Following a Stroke, a Marketing Manager Creates a "Trip Advisor" for Disabled People
Patricia Peiró
DATE:  Jun 26 2019
Following a Stroke, a Marketing Manager Creates a "Trip Advisor" for Disabled People Following a Stroke, a Marketing Manager Creates a "Trip Advisor" for Disabled People

(Yicai Global) June 25 -- Willy Ruiz' stroke occurred while he was giving a presentation on iPhones, iPads and iPods. "I left with my boots on," he jokes. Ruiz had been Apple's marketing manager in Spain for 10 years, but his life changed on that morning in 2013. "Everything was going very fast, and it stopped. Then everything started to go very slowly," he says. He woke up from a coma to a world that was now hostile territory, and where he had to get used to having a brain he no longer controlled. "The first night I slept at home after the stroke, I fell out of bed," he recalls. 

But the greatest challenge was in navigating the world outside his home. One night, Ruiz was returning home after eating with some friends in a restaurant in Madrid's city center, when he needed to use a restroom. On a street full of bars, he was unable to find one with wheelchair access. When he finally did, there were three stairs to the restroom. He thought, "Why isn't there an app for me to know where I can go to the bathroom?" 

That's when he had the idea for Mapcesible, a mobile app that works as a sort of Trip Advisor for people with reduced mobility. Users rate places, from restaurants to beaches, according to their accessibility. They respond to a questionnaire designed by Ilunion, the foundation of the Spanish Blindness Organization (Organización Nacional de Ciegos Españoles, or ONCE), and can even upload pictures. Another Spanish foundation, Fundación Telefónica, has provided technical and financial support. 

"The first tests were conducted by the foundation's volunteers, and we added to the information by incorporating data from dozens of public databases, such as those of municipalities," says Luis Rojo, the foundation's institutional relations director. The platform has gathered information on more than 20,000 places so far.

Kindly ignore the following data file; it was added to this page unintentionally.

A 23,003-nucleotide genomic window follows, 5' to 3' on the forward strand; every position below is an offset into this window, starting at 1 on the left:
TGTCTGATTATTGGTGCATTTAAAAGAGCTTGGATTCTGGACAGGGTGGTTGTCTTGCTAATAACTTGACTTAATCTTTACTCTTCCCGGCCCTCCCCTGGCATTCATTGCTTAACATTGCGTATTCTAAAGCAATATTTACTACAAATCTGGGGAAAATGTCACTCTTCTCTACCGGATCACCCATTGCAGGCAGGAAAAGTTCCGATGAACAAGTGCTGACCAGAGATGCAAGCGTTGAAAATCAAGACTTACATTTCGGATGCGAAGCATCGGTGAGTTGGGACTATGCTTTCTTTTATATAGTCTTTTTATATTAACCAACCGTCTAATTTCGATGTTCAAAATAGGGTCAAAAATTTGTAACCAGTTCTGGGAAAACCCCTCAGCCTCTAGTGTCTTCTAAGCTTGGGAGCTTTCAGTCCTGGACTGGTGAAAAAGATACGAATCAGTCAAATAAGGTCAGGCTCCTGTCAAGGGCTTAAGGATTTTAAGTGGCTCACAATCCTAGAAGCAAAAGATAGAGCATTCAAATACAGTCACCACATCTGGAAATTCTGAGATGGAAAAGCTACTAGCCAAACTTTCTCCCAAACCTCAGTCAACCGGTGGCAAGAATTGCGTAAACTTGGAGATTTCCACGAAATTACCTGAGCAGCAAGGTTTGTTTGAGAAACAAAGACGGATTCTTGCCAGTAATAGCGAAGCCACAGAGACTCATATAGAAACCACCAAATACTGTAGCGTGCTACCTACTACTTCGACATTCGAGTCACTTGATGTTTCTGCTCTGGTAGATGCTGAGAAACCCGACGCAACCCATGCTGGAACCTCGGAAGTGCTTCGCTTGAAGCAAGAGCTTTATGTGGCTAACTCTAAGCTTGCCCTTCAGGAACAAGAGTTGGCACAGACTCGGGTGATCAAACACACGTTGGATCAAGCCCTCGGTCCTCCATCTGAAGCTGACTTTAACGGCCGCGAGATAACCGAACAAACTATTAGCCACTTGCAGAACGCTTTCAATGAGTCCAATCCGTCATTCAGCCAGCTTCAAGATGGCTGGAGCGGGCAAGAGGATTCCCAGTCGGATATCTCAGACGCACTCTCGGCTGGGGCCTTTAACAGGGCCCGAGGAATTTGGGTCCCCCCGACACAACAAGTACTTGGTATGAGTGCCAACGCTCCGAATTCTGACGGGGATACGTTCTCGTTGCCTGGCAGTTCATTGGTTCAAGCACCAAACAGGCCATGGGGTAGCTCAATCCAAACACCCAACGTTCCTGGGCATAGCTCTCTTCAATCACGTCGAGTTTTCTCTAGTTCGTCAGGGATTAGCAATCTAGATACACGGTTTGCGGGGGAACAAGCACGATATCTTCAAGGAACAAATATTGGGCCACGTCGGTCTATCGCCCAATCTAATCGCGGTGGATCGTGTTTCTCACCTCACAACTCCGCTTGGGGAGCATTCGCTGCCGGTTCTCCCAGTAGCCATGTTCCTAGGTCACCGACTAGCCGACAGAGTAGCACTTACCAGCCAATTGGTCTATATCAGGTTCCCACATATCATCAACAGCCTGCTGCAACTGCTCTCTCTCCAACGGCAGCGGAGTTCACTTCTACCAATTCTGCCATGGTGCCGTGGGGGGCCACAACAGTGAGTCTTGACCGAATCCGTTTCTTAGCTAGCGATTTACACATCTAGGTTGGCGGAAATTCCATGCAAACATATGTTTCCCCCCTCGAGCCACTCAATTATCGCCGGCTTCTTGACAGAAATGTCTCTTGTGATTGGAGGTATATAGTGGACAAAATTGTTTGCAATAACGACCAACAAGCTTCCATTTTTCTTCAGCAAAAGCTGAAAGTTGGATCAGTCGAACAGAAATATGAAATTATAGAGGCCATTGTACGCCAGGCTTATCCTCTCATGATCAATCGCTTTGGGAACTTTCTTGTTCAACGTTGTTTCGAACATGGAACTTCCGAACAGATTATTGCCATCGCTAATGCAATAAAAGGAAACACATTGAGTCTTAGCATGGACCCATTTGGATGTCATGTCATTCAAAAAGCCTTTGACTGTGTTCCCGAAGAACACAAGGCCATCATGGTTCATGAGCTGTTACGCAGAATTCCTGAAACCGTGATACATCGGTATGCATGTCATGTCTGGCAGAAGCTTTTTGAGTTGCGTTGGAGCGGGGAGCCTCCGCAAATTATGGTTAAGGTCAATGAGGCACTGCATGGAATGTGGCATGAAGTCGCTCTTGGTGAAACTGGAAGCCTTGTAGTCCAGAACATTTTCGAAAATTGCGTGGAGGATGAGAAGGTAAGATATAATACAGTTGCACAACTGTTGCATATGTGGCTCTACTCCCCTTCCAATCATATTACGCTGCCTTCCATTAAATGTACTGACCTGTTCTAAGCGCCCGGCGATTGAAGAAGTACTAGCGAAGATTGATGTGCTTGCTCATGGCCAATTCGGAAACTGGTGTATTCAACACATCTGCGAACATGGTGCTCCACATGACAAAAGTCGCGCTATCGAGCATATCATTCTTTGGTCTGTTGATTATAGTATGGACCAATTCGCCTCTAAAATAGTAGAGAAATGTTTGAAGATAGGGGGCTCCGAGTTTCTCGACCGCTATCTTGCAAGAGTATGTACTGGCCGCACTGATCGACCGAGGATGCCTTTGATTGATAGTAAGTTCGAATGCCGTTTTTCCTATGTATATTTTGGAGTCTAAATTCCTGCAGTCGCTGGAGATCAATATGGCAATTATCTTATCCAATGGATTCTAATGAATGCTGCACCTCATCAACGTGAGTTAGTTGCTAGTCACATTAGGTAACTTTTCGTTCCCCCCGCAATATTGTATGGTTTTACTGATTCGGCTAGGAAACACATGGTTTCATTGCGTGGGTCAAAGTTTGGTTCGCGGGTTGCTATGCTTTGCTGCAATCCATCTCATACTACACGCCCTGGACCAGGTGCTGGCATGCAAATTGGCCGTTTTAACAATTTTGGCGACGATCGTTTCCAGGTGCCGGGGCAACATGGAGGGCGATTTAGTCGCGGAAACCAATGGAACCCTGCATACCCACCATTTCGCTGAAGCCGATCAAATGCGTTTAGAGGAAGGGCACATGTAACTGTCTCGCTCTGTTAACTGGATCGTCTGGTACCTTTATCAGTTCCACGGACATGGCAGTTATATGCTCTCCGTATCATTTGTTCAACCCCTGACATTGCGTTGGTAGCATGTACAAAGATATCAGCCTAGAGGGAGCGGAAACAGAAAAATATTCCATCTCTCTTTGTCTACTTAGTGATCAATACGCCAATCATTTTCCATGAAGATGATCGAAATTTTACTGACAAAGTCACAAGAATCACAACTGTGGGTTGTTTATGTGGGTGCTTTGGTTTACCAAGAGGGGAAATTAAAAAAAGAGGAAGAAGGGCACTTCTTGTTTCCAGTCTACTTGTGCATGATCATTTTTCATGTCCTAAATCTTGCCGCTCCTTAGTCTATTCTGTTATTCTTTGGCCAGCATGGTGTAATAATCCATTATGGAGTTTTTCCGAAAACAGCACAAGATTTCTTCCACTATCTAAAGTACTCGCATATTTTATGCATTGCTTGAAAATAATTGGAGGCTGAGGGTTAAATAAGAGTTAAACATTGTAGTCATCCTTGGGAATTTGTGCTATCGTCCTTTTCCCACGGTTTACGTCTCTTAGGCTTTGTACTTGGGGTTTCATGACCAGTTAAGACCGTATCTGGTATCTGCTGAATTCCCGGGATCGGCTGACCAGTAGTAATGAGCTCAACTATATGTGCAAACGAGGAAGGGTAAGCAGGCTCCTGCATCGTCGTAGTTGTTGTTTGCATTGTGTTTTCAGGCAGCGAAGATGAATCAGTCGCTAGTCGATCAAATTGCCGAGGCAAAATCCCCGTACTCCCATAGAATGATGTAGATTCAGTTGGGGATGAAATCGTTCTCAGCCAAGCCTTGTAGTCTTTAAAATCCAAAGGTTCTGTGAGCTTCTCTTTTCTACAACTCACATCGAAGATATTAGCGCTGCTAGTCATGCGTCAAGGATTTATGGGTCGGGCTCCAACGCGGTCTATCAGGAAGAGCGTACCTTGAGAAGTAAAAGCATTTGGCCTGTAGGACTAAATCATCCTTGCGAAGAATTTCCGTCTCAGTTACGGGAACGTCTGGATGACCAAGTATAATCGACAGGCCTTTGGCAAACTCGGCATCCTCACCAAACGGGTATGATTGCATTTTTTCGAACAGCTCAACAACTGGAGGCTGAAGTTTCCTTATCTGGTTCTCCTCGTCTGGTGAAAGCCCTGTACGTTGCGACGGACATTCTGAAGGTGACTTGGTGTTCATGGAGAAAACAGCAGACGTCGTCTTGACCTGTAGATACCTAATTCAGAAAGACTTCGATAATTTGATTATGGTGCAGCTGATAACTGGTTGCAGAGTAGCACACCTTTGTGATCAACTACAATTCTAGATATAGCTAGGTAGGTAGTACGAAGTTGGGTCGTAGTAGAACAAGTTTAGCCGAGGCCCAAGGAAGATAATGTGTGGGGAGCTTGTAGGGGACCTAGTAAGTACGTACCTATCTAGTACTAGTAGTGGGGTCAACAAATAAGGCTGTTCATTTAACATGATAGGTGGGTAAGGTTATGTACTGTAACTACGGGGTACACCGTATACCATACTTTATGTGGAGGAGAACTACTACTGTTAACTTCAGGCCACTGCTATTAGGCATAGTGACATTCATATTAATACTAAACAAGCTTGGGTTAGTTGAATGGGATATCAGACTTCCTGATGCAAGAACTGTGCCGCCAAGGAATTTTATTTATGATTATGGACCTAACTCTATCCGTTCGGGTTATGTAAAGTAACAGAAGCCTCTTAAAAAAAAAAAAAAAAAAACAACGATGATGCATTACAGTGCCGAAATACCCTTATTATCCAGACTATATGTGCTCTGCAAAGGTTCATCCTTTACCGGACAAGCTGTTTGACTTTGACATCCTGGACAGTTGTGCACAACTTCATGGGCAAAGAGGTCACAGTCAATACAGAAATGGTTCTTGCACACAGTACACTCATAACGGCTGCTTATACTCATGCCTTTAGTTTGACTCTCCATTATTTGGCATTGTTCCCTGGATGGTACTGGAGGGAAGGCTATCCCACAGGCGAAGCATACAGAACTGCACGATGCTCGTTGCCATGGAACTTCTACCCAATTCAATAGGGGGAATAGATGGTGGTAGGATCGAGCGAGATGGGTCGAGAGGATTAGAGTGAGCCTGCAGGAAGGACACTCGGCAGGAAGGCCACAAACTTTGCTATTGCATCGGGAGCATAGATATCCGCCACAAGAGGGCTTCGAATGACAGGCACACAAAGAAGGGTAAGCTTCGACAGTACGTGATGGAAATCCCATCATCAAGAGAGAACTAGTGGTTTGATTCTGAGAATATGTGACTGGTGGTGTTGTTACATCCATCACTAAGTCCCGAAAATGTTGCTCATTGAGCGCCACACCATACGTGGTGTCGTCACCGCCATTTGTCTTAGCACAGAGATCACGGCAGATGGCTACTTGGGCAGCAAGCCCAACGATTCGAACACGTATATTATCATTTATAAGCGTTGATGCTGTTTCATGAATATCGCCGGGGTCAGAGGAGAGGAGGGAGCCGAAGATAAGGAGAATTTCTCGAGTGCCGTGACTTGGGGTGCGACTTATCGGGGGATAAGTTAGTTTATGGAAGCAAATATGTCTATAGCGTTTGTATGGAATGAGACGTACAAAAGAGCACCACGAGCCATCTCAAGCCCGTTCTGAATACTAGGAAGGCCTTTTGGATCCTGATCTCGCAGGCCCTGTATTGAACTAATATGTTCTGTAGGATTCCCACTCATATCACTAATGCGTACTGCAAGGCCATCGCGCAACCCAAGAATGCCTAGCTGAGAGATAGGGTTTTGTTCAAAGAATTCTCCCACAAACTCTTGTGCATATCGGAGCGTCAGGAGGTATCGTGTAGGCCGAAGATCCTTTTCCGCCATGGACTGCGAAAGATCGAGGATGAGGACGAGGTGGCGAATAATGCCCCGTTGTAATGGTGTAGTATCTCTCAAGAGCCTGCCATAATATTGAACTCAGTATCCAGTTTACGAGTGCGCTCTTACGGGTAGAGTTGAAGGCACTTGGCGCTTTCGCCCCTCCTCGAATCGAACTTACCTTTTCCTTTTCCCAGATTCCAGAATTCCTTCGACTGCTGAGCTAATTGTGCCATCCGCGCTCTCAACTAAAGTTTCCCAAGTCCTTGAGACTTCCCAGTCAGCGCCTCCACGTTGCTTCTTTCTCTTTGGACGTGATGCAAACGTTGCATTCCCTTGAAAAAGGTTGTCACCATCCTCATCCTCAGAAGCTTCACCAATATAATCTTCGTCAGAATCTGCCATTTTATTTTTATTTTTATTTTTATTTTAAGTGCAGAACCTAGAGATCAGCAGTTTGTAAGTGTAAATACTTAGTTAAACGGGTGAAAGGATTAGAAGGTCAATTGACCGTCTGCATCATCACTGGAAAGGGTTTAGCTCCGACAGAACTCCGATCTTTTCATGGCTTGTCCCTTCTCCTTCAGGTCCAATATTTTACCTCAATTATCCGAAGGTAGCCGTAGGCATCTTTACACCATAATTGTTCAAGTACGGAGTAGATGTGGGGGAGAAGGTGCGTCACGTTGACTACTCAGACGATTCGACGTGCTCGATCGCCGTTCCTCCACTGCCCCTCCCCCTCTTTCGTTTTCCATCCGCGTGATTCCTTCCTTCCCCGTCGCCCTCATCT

"You see the city with different eyes. The day we presented the app, a kick scooter was parked in front of the foundation's front door," Rojo says. The tool does not respond only to the needs of the disabled – it is also useful for the elderly or people with baby strollers. 

In 2003, Spain passed the Equal Opportunities, Non-Discrimination and Universal Accessibility for People with Disabilities law, which requires that "buildings, areas, tools, equipment and technology, and goods and products" all be inclusive. The law also requires "the removal of access barriers and adaptation of equipment and tools." In 2011, Spain's main disability agencies worked with the Federation of Municipalities and Provinces to produce the largest report to date on mobility, analyzing 70 towns and cities. The study showed, for example, that 90 percent of municipalities had public staircases that did not comply with regulations, 67.6 percent of traffic lights did not have a warning device, and tree grates were broken or defective 70 percent of the time.

"A growing number of technological tools aim to help with mobility, but an app doesn't make a place accessible if the physical barriers are still there," says Jesus Hernandez, director of universal accessibility and innovation at the ONCE foundation, adding that they are working to update the study's data. "We are seeing a change in cities, but it's very slow," he says. ONCE and the Spanish mobile provider Vodafone co-developed Tur4all, an app that lists accessible resources for tourists. The Catalan company Mass Factory launched another tool in 2016 that guides disabled people through the public transport network, and Google maps has integrated an option to show access-friendly places. "Every bit counts, but a building without an elevator is still a prison for a disabled person," Hernandez says. "The problem starts at universities where architecture graduates are not taught to think about adapted designs." 

Removing barriers and adapting spaces is not just a matter of inclusion for people with physical disabilities. David Lopez is project coordinator for Afanías, an organization that supports people with mental health conditions. "Everyone, disabled or not, can have difficulty getting around a city, and we all like to be able to arrive safely at our destination without getting lost," he says.

Afanías and researcher Berta Brusilovsky have developed the Easy Space project, in which disabled people and architects work together evaluating the adaptability of places. "There are basic elements to look for – an easily recognizable entrance, a focal point to help people find their way around a building, accessible routes, a directory at the entrance, information wherever two corridors intersect so people don't get lost and can find the exit," Brusilovsky says.

Ruiz mentions a challenge that most people take for granted: "I need to know what I can expect when I go out to the street, and that there will be no surprises."  

This article is being published as part of 7.7 Billion, an international and collaborative initiative gathering 15 news media outlets from around the world to focus on solutions for social, economic and civic inclusion. 

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Keywords:   Disabled People